Wednesday, September 23, 2009
Windmills and We20
The picture is the book cover of a book by William Kamkwamba and Brian Mealer. The book has gotten rave reviews--I particularly enjoyed Ethan Zuckerman's review and like to link to Zuckerman's blog just because it's always so smart. If you're thinking of buying the book, buy it at Amazon from this link so your purchase will help to fund the Moving Windmills Project for community initiatives in Malawi.
I'll get back to William Kamkwamba in a moment, but first a detour. The G20 Pittsburgh Summit begins tomorrow morning. In the lead up to it I remembered a Web site set up in advance of the G20 Meeting in London called we20. We20 is a great idea, it's a platform for small groups of people in communities all over the world to share locals plans relevant to their economies. I began talking up having meetings with my friends. As it turns organizing isn't my forte. Still over the last month or so when I've gotten together with friends the subject has come up.
The idea of making plans and sharing them online is really the important part of we20. But looking back over the "meetings" over the last month or so, I realize now that planning is a stage that comes after quite a lot of discussion. Something else I've come to understand is when you get together in small groups to talk about the economy, the talk gets quite personal. The conversations turn to our relationships, and most of that seems the last thing in the world to put on a public Web page. Nevertheless, plans are specific must relate to our real personal lives.
Last night I attended a meeting. Some of the conversation revolved around protests and the city's response. Some of the meeting was around global monetary issues like proposals for instituting a Tobin Tax in the context of Oxfam's proposal How to find $280bn for poor countries this weekend. We were able to sustain conversation about global monetary issues and global issues in general like climate change and commodity prices for a while. But in a small group of friends it's hard to sustain such talk for very long without the dire reality of our own situation coming to fore. The relevant question, and what we20 is all about is: "What are we going to do?" And there are no ready answers to that question.
Last night and in a previous meeting we touched on the issue of whether we face problems to be solved or a predicament. That way of framing comes from John Michael Greer by way of Sharon Astyk's The Pedagogy of Collapse. Astyk has a brilliant post today that sums up the hard dilemma we were facing last night that there's no easy change possible. In her post Dreaming a Life she notes that baby steps are all well and good, but babies quickly learn to walk, and faster than we'd like, to run! Our lament is being stuck in baby steps.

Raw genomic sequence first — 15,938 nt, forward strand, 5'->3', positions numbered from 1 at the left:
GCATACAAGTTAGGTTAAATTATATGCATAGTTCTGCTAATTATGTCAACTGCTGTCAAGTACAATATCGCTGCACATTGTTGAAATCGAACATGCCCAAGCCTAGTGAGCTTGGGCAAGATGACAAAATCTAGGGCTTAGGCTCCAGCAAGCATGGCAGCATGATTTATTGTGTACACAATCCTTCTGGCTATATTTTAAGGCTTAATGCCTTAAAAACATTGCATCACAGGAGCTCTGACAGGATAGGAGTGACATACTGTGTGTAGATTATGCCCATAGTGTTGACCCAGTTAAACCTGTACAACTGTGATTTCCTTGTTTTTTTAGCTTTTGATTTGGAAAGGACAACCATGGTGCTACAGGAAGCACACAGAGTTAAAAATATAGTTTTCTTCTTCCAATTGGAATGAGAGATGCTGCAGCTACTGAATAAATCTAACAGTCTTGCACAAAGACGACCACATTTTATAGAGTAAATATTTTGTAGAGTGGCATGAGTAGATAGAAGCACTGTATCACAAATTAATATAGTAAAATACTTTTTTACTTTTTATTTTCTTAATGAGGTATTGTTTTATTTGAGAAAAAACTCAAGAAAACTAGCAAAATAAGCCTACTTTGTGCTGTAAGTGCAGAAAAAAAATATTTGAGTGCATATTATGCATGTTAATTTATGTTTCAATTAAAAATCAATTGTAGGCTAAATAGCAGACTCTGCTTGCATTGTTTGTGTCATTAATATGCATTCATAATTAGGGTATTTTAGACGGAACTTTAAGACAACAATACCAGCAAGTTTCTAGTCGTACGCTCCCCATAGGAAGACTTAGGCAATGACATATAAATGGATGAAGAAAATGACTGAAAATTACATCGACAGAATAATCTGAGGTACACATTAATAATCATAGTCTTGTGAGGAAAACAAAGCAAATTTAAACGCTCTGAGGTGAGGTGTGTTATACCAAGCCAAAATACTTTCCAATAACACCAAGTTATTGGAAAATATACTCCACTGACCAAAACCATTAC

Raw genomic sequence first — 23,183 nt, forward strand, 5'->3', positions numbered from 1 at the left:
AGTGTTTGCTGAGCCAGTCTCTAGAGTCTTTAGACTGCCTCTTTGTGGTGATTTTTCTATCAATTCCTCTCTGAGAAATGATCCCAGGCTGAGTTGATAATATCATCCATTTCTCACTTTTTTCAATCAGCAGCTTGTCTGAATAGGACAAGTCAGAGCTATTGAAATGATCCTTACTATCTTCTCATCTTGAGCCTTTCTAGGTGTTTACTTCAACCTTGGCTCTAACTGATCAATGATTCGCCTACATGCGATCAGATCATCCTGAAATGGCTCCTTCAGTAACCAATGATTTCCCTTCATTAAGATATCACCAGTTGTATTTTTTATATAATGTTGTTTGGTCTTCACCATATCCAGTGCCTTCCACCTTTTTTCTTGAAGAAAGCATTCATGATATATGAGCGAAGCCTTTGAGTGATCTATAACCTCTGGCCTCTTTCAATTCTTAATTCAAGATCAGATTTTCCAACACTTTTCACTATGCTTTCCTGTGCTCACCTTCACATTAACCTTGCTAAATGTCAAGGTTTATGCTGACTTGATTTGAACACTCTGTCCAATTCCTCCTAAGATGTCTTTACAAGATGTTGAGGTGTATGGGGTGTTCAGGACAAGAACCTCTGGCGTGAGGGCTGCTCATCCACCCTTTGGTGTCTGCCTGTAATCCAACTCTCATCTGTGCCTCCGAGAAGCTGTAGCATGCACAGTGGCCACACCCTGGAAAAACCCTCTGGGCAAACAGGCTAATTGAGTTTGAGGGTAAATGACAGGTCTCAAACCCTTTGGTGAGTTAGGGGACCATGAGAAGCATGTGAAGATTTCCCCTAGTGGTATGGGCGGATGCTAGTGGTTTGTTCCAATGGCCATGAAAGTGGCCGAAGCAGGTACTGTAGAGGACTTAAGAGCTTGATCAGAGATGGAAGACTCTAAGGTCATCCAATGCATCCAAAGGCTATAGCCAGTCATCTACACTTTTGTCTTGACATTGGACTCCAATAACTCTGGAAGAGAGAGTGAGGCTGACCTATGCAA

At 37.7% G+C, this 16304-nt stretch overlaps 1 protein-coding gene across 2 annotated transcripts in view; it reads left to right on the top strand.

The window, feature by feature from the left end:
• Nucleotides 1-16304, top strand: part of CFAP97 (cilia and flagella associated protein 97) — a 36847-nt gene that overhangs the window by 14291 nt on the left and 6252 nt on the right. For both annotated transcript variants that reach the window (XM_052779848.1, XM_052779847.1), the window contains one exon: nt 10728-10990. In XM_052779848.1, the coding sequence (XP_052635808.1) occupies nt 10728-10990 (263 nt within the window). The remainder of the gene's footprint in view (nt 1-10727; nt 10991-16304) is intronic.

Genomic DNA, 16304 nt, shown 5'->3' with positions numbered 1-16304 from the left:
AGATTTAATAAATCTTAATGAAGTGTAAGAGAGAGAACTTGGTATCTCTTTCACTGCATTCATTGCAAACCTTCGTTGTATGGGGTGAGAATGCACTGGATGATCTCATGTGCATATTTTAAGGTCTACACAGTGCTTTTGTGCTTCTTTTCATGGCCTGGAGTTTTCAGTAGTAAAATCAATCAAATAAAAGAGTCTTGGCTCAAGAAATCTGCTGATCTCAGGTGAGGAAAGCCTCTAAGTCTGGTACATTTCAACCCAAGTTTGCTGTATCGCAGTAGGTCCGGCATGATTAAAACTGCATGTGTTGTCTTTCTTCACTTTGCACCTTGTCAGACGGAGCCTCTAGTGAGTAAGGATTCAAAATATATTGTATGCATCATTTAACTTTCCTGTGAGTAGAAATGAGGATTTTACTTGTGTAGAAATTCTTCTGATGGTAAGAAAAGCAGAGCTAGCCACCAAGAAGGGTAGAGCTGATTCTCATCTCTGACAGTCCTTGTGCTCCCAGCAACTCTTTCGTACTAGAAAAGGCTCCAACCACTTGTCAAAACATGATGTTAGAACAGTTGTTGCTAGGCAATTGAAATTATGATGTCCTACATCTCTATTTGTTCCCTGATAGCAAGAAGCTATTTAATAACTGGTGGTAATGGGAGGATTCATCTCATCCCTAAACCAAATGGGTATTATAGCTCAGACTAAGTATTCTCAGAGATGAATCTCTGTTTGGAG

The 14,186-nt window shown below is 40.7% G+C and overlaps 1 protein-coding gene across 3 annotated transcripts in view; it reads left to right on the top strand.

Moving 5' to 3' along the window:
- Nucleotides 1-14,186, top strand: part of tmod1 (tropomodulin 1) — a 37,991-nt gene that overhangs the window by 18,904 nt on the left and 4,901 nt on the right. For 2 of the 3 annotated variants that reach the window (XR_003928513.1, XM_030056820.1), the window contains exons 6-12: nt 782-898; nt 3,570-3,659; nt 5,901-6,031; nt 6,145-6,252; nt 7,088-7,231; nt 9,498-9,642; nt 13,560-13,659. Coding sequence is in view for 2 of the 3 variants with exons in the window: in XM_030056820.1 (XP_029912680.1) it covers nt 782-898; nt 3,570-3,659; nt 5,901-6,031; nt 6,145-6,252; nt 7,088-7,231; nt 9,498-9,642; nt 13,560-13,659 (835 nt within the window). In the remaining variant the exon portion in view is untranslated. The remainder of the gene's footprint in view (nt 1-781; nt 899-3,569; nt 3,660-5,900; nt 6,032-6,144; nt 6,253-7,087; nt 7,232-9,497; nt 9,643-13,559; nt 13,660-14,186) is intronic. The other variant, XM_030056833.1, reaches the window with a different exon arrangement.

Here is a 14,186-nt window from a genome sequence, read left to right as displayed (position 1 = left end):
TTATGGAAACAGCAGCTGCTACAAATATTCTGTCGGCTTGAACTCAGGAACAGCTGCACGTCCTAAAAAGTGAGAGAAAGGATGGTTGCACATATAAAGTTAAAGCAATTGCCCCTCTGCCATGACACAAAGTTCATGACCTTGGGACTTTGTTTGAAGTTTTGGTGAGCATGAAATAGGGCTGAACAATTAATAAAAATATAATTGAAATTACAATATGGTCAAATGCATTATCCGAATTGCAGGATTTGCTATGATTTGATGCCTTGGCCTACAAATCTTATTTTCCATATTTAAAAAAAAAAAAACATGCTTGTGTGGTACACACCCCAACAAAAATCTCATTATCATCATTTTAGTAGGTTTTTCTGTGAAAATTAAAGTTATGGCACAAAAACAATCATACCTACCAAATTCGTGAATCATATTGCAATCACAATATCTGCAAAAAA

I bet that most we20 groups coming together have to start with these sorts of discussions. How to move them forward towards making actual plans, is something we've yet to discover. But I hope that even as the G20 Meeting is over and gone, discussion will continue and we find some way of making plans.
At William Kamkwamba's blog today there's a post annoucing that his TED Talk in Oxford earlier this year is up. The talk is about six minutes long, but had me cheering loudly. A couple of years ago William spoke briefly at TED Global in Tanzania. At the time Mike McKay a blogger who was working with Baobab Health in Malawi and had helped to get the story of William's remarkable windmill out expressed concern that people take care with all the attention to William. Things seem to have worked out well, perhaps because William has been too busy at school to pay too much attention to the hype.
William was only 14 when he built his first windmill. He was 19 when he spoke in Tanzania and he's 22 now. At his blog William says he's proud of his recent talk. And I felt so proud of him too listening to it. The old saw about genius is that it's "10% inspiration and 90% perspiration." In the last couple of years William has put in hours of hard work. I was so moved by his presentation and exhortation to other to try and make. He directed his words to poor people, but the rest of us should listen too.
The problem that I face along with my friends and our informal meetings is we're quite invested in living in ways we know are ultimately unsustainable. The conundrum is how to find a path towards a more sustainable way of life. We've figured out little parts of the puzzle, but are still far from making a comprehensive plan, or even a modest plan in the right direction. That's quite a different sort of situation that William was facing which led to his building a windmill, nevertheless he provides an inspiration that much can be done even when faced with very difficult situations.